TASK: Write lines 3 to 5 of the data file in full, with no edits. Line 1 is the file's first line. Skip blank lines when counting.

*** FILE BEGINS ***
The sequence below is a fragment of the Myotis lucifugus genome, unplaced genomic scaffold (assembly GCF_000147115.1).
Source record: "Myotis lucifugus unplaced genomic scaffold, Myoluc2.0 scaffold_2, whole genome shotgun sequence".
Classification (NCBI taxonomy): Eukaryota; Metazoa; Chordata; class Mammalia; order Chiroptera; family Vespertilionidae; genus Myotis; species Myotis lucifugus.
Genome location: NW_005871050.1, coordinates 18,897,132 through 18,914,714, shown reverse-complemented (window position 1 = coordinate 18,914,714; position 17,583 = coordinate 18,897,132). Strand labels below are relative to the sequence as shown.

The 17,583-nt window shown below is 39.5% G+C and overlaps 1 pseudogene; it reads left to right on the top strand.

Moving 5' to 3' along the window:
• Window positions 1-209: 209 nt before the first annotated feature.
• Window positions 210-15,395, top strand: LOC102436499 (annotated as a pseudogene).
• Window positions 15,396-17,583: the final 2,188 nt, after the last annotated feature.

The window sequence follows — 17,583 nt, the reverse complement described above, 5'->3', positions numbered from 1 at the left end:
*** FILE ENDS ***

Classification (NCBI taxonomy): Eukaryota; Metazoa; Chordata; class Mammalia; order Chiroptera; family Vespertilionidae; genus Myotis; species Myotis lucifugus.
Genome location: NW_005871050.1, coordinates 18,897,132 through 18,914,714, shown reverse-complemented (window position 1 = coordinate 18,914,714; position 17,583 = coordinate 18,897,132). Strand labels below are relative to the sequence as shown.

The 17,583-nt window shown below is 39.5% G+C and overlaps 1 pseudogene; it reads left to right on the top strand.